Q12. What is Industrial Fatigue? Ans. Industrial Fatigue may be defined as a negative appetite for activity ; and a reduction in the ability to do work as a consequence of pervious work. Q13. Mention the Nature of Fatigue. Ans. 1)The fatigue is caused bu boredom and monotony. Fatigue includes both mental and physical reactions and boredom. 2) It creates depression and a desire for change for work. 3) Causes tiredness, physiological change and quality and quantity of work reduces. Q14. Specify the effects of Fatigue. Ans. 1) It affects the muscles, nerves and min of workers. 2) Reduces the capacity of mind. 3) Loss of efficiency of worker. 4) tendency to make mistakes. Q15. Write a short note on causes for industrial accident. Ans. We may classify the causes of industrial accidents into four categories as follows: Inherent hazards: There are many jobs in industries which are highly prone to accidents. Coal mining, marine transport, quarry petro-chemical etc are considered more dangerous industries as compared to communication, banking and tobacco industries. Collision: This take place when: there are inadequate lighting arrangements, furniture and equipment are placed improperly, edges of equipment are not properly covered, and cabinet drawers are left open. Slip or fall on floors and stair casings: This happens when: the floor and staircases are wet with water, soap or oily substance, the floor is highly polished and slippery, the floor is covered with carpets and the carpets are torn or loose, the telephone cables trail on the floor, and there is lack of proper lighting. Miscellaneous causes: Sometimes, accidents occur due to: excessive noise, lack of cleanliness, leaking of electrical wires or gases, either very high or low temperature industrial fatigue, boredom, monotony , machines operating at a high speed, poor health of the workers age and experience of the workers, and personality traits like aggressive behavior, risk taking etc. Q16. Mention the steps to be taken for preventing industrial accidents. Ans. The following precautionary steps may be adopted to prevent accident s in the industries: Safety committee: Safety committee may be constituted in every plant. It should consist of the representatives of both the management & the workers. All the safety programmes should be implemented through the safety committee. Safety Training: The supervisors should train new employees in safety methods. The possible causes of accidents should be explained to new employees and they should be taught and motions that will keep them out of danger. Material handling equipments: Material handling equipments should be installed to carry bulky materials from one place to another.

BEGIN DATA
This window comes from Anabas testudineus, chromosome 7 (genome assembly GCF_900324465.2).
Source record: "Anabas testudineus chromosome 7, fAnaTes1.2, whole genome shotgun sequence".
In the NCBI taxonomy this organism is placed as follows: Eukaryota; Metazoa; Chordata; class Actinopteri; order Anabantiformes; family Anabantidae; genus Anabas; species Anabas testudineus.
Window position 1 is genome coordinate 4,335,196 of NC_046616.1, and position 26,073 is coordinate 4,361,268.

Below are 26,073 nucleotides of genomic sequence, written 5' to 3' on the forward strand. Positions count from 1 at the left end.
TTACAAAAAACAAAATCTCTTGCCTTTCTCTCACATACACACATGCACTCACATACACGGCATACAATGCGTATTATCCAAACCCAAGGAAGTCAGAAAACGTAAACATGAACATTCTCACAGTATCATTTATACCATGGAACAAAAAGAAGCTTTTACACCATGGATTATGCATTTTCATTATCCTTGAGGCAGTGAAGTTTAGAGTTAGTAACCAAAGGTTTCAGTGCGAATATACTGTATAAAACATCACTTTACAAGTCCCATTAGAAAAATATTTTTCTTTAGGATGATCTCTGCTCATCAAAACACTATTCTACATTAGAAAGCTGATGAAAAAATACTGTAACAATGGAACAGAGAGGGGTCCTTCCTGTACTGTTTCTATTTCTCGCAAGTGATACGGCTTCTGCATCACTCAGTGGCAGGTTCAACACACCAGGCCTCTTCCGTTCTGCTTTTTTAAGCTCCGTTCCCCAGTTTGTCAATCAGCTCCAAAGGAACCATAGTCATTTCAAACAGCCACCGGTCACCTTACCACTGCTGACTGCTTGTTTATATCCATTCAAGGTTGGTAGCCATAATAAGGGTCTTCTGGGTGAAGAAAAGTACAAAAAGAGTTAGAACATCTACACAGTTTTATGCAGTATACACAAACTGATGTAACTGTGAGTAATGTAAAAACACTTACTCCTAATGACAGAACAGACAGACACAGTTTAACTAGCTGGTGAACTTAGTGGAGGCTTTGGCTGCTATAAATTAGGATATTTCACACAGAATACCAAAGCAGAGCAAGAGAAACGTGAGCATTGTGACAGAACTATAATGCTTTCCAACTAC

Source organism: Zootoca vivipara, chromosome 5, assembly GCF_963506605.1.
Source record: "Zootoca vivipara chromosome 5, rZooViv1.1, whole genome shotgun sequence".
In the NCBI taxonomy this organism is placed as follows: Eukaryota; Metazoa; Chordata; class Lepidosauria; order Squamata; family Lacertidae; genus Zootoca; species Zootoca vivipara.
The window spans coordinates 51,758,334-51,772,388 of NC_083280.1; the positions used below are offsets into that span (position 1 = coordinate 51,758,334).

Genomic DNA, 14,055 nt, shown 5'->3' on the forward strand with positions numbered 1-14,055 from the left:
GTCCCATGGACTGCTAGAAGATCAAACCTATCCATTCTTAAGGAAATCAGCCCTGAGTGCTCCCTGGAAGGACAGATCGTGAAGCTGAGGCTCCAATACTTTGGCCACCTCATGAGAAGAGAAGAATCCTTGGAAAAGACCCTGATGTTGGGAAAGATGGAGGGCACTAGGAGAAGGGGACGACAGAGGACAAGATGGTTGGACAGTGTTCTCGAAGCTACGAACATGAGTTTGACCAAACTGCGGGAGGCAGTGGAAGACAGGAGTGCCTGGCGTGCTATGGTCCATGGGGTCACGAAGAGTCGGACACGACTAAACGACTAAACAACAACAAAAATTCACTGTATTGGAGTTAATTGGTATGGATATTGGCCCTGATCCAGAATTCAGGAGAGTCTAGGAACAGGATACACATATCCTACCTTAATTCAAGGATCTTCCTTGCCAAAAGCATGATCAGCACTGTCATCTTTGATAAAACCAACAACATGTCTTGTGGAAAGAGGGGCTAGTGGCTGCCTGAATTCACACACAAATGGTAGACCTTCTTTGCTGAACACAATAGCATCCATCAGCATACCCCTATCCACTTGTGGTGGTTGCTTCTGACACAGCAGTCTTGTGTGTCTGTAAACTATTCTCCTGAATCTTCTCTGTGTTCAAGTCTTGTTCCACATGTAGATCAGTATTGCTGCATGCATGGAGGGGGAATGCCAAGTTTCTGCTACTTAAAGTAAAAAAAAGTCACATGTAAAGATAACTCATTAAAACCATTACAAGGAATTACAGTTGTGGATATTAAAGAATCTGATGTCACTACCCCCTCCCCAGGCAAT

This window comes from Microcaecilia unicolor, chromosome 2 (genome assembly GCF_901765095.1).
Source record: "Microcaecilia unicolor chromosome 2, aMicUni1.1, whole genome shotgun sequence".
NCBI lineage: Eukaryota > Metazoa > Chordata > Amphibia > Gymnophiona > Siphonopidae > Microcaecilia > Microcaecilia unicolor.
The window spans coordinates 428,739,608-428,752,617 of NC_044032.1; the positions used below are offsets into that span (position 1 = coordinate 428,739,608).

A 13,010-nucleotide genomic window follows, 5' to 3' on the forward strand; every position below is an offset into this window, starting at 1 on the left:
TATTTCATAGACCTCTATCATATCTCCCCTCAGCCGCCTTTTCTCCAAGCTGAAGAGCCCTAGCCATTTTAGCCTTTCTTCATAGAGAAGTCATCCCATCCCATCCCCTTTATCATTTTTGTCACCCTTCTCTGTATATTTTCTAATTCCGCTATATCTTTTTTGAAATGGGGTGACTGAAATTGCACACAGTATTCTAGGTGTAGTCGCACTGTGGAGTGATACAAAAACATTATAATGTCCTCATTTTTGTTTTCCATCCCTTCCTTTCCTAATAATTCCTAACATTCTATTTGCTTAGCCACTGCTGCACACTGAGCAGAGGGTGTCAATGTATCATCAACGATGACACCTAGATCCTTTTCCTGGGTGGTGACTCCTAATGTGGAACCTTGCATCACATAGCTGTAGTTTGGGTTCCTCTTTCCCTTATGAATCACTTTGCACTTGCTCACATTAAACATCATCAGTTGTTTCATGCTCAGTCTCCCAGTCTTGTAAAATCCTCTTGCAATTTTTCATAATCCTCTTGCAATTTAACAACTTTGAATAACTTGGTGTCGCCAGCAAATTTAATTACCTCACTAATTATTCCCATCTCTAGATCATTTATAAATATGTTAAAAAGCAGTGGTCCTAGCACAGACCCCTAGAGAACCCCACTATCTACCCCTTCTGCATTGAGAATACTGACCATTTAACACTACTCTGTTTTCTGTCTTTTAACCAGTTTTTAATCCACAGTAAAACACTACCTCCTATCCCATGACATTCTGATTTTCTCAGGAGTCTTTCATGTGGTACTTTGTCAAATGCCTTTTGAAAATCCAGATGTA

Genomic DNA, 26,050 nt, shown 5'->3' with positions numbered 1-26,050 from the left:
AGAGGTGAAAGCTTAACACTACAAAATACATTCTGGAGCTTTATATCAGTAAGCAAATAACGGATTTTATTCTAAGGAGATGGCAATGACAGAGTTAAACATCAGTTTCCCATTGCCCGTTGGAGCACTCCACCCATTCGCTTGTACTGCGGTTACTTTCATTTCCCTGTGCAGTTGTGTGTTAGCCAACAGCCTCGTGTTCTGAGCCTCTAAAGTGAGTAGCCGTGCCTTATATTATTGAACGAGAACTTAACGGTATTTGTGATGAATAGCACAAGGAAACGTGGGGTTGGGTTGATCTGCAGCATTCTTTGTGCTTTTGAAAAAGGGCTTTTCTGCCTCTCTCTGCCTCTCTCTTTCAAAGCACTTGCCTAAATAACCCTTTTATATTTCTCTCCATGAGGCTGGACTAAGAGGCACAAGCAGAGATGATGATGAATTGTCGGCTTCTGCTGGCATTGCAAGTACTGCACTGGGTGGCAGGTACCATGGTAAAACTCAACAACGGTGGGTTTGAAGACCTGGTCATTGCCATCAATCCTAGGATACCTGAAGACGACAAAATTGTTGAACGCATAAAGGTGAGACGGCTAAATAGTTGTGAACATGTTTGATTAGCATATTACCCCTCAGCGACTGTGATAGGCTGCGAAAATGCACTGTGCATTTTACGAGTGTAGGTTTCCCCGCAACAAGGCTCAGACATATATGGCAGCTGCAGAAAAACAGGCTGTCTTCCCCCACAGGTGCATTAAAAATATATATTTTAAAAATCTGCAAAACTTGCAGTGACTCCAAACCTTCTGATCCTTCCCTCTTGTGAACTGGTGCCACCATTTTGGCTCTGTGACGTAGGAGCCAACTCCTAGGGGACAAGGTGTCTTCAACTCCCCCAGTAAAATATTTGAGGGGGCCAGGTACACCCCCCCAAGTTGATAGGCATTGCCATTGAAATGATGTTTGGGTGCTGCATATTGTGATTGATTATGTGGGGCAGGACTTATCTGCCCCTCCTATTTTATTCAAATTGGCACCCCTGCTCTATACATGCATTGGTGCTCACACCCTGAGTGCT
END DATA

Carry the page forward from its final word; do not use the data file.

Guarding of machines: Safety guards should be designed, constructed & used to provide positive protection, prevent access to the danger zone during operation. Maintenance of plant: Regular Inspection: Equipment redesign: Equipment, machinery and work procedures should be redesigned to cut down accident rate. Proper clothing and safety equipments: Clean Floors: Safety campaign: Safety programme must be given a wide publicity through posters and hoarding. Safety week campaign should be run at least once in two months. Q17. Mention the losses due to accidents. Ans. Accidents causes heavy losses. They are direct losses and indirect losses. Direct Losses: - Under this type, the employer pay the worker compensation for any accidents. These losses are generally measured in terms of money. Indirect Losses: - Following sources attributed in this regard:Loss of time of the injured worker. Loss of time caused to his fellow workers. Loss due to damage of machinery. Loss of efficiency of the worker after recovery. Q18. What is Employee State Insurance Scheme (ESIS)? Ans. Employees State Insurance Scheme.This scheme is run under the Employees State Insurance Act, 1948 by the Employees State Insurance Corporation. It was introduced in the State in 1953. It provides protection to employees working in factories, using power and employing 10 or more persons, and factories, establishments/shops not using power employing 20 or more persons. Under this scheme, medical care is provided to the workers through the Employees State Insurance dispensaries. For outdoor and indoor patients, hospital facilities are available. Medical aid to the family members of the workers is also provided. A number of benefits are provided to the workers under the scheme. A worker is entitled to get cash payment for 91 days as sickness benefit in two consecutive benefit periods in case the sickness is duly certified by the IMO/IMP to compensate the loss of wages suffered on account of absentation from work. Besides, the Extended Sickness Benefit is available to an insured persons in case of long-term diseases at the rate of 25 per cent more than the sickness benefit for 124 days or 309 days in accordance with the disease. Insured persons undergoing rilization under the family planning programme are entitled to cash benefit and leave upto 7 days for vasectomy and 14 days for tubectomy. This may alsobe extended to 14 days and 21 days, respectively as sequence to post-operative complications. The female workers are enttitled to cash payment as maternity benefit for confinement, premature birth of child or miscarriage. The additional maternity benefit for 30 daysis admissible on account of sickness arising out of confinement or pregnancy. The insured person who sustains employment injury is entitled to get cash payment at the rate of 40 per cent more than the standard sickness benefit. This benefit is available as long as the temporary disablement lasts. Periodical cash benefit payments to the insured persons suffering loss of earning capacity as a result of employment injury are available under this head. Commutation of such payment is allowed if the Permanent Disablement Benefit rate of the worker is upto Rs 1.50 per day. In the event of the death of insured person as a result of employment injury, the dependents are entitled to periodical cash benefit payments. A sum not exceeding Rs 500 is paid as a lump sum grant to defray the funeral expenses of the deceased insured person. Insured persons are provided artificial limbs in case of loss of limbs due to employment injury. Hearing aids, spectacles and dentures are also provided to the insured persons where loss of hearing impairment of eye-sight or loss of teeth are due to employment injury. Besides, miscellaneous benefits have also been provided such as payment of conveyance charges and loss of wages in certain cases and remittance of money order without deduction of money order commission, etc. is also available to insured persons. This Scheme functions under the Employees State Insurance Corporation which has its Headquarters at New Delhi. It is under the administrative control of the Director General, Employees State Insurance Corporation, New Delhi. The Scheme is executed in the State through the Regional Director, Employees State Insurance Corporation, who inspects factories, collects contributing and arranges payment of cash benefits.